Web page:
Oh well, I have an XG-7 to try next. I wanted both as the Minolta XG-? was my first SLR purchase in the early 80"s... it was stolen in the late 80's and I was nostalgic for another. But I couldn't remember if it was the 1 or 7. I was gifted a SRT 101 (meter dead with new wien cell) which works ( a bit dusty,,,but a CLA is too much denerio)and I now have a Minolta 2xi.
Thanks again for your input. I just hate to see these fine examples of ingenuity and engineering banished to the rubbish pile.
Too many Pentaxes, Minoltas, Kodaks etc. SLRs/ Folders/110's. and so little time. Ansel Adams' 1st 35mm was a Contax... please excuse me while I go to the chalk board and write "I do not need a 35mm Contax" 100 times.
Make sure the shutter curtain edges are completely out of view to the left. If you can see an edge, try pushing it over slightly and it might pop over and free things up. If not, yup, electrical. And doable by the way.
Good morning, Focus No. 9;
A couple of things:
(1.) For a CLA, look also at Garry's Camera in Niles, Illinois. www.garryscamera.com Their normal quoted price for a CLA for the X Series of Minolta SLR cameras is on the order of $45.00. I think shipping may be extra.
(2.) While admitting that I have no experience with the problem occurring in an XG-1 or XG-7, I can tell you what happens when the shutter capacitor in an X-700 dies (and that is not really as often as many people like to think): With batteries in the camera, turn it on. Press down lightly on the shutter release button with the film advance lever lifted away from its stow position against the camera body. Look into the view finder and you will see that the red LED indications are on. Press down on the shutter release button to fire the shutter. If the mirror goes up, the shutter goes across, and the mirror comes back down, there is no problem. If nothing happens with the mirror and the shutter, and the red LED indicators go out, then there may be a problem with the shutter capacitor in the bottom of the camera. Turn the camera off. OK. Again, that is what an X-700 will do.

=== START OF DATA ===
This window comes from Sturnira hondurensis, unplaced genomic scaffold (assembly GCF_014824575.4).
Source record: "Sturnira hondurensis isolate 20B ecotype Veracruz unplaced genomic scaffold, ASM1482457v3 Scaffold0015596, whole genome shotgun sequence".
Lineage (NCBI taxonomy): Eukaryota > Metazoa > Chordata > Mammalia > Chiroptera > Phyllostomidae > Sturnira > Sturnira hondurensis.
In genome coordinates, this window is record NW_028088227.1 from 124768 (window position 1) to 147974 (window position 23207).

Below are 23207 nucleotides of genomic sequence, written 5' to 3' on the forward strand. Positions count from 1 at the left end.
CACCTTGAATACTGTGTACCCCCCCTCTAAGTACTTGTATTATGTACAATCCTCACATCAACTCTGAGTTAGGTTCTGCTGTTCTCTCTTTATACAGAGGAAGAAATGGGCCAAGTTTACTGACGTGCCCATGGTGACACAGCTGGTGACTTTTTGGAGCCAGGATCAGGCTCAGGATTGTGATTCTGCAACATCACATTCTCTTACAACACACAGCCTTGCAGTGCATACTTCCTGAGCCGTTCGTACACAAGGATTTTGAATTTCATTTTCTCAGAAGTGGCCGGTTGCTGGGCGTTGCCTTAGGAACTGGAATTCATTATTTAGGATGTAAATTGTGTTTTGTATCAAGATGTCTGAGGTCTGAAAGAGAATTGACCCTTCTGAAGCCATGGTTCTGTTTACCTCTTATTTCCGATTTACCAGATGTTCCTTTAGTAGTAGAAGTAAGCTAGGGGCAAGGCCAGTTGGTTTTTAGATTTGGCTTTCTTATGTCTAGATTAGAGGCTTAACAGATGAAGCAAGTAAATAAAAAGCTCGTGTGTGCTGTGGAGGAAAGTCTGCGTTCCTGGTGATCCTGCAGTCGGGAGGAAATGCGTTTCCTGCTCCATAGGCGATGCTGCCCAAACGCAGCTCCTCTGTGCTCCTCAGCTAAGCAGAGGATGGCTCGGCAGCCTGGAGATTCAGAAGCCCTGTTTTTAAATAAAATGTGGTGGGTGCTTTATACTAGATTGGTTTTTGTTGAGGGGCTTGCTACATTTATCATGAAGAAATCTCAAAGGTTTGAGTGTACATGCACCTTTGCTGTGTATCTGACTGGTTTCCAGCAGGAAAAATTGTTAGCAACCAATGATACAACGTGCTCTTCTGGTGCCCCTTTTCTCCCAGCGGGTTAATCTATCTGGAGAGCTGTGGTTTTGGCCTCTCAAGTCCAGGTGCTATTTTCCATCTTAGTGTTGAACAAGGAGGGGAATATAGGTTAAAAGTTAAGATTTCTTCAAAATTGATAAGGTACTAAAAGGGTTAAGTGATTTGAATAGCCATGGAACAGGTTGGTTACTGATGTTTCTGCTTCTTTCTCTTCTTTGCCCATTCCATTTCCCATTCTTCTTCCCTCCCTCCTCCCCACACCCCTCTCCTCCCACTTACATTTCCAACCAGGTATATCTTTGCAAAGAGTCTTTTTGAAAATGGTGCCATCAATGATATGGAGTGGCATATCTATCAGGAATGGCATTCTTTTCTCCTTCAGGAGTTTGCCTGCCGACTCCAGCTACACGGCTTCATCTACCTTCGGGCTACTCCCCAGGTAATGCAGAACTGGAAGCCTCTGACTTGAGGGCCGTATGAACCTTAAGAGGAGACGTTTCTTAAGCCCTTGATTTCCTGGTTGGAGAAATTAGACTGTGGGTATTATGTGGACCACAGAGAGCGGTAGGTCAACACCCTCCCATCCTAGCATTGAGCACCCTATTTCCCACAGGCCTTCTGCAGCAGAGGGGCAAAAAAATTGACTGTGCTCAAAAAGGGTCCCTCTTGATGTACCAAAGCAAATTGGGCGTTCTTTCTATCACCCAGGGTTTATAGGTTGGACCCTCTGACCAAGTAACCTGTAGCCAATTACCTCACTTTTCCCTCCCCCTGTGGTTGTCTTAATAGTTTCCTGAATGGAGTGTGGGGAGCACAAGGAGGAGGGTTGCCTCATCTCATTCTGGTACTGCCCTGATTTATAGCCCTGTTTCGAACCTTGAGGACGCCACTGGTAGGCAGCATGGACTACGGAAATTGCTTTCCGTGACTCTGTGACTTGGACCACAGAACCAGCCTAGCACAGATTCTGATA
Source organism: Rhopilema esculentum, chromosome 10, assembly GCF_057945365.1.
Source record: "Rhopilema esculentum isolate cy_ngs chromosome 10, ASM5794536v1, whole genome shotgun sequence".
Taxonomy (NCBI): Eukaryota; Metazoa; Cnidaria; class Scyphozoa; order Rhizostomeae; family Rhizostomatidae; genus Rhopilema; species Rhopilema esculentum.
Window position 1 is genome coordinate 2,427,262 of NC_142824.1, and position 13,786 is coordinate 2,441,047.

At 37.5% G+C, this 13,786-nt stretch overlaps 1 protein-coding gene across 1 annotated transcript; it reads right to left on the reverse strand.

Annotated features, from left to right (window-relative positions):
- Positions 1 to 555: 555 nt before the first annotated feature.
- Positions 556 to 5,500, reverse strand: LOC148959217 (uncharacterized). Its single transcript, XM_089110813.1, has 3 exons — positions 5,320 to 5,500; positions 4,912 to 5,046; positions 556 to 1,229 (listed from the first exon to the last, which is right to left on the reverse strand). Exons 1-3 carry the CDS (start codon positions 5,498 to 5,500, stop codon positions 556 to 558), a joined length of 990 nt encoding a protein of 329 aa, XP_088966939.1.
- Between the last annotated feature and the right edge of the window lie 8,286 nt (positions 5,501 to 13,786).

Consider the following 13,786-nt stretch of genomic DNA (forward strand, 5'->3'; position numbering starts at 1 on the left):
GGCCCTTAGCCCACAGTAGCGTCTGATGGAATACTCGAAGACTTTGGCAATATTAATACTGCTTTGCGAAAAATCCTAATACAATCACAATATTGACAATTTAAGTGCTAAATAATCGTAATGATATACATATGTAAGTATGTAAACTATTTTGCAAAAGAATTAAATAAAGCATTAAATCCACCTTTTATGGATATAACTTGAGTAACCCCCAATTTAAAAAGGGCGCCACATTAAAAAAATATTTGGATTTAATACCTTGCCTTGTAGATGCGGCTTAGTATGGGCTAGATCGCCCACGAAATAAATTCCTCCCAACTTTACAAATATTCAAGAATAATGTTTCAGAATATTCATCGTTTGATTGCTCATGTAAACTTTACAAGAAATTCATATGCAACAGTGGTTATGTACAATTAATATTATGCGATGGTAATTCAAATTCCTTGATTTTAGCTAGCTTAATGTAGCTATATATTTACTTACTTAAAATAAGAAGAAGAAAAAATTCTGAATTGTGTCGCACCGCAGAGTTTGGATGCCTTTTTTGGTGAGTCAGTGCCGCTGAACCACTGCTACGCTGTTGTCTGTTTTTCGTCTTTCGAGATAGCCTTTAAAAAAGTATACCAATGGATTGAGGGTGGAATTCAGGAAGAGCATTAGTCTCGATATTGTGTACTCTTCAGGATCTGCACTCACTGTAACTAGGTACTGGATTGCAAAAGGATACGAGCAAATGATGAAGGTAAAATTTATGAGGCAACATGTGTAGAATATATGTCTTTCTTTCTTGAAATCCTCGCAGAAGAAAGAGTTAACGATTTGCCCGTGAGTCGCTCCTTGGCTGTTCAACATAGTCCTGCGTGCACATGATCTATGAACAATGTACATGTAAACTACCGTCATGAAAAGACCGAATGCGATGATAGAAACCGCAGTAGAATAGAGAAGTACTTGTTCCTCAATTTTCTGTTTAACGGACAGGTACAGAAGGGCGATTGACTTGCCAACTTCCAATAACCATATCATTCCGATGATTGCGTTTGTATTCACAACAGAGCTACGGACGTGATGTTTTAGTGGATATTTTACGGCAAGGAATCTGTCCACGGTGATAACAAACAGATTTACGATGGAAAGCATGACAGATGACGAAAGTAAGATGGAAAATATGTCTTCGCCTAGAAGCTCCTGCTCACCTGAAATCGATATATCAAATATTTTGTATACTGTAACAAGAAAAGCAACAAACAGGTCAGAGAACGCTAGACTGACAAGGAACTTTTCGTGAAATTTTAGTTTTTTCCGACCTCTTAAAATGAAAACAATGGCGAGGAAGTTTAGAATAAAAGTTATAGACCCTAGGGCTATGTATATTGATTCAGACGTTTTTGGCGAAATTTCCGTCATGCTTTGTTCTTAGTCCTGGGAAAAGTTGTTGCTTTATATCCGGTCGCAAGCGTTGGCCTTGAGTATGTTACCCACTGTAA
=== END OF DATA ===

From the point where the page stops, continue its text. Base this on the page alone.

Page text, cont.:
Garry's Camera also has experience with this type repair. If you are sending the camera to them for a CLA, most often they will do this simple repair for the additional cost of the parts, since they are going to be in there anyway for the CLA, and it is a very simple thing at that point to replace the offending capacitor.
Thank you Ralph. I will check it out. Now that I have more Minoltas than Pentaxes I will have to change my club affiliation. : )
Originally Posted by Christopher Walrath
Also make sure the contacts on the battery are clean. Use a pencil eraser on them. Ditto on the inside of the battery cover. Gently clean the contact in the camera with a swab barely moisted with some alcohol.
I had the same problem with the same camera two years ago. However, nothing was wrong. It happened because I simply moved the film-advance lever approximately 30 degrees and then I stop it without any logical reason. When I tried to move the lever, it looked like it was not possible to move more. I carried the camera to repair but the person who was working in the store simply pushes the lever forward and it moved perfectly. I recommend you to try to move the lever carefully, and probably you will have your camera working perfectly.
http://img.tapatalk.com/3a6c933d-cd28-df49.jpgI know this is an old thread but I came across it while looking for information on the same camera which I just bought in a charity shop. I put in new batteries after determining that the xg 1 won't even fire in B mode without power. Anyway camera still dead so I wiped battery chamber with Ipa. Still dead so a bit worried but with nothing to lose I gave the battery contacts and cover a good scraping with a screwdriver , ipa again batteries back in Mode ( I used 357 batteries, not exactly the right ones but they fit) and hey presto the camera sprang into life! And it's a nice little camera. The shutter isn't too loud or clunky for such a low end model and build quality is pretty good. So if you get a seemingly completely dead one of these it may well just need a good scrub in the battery chamber.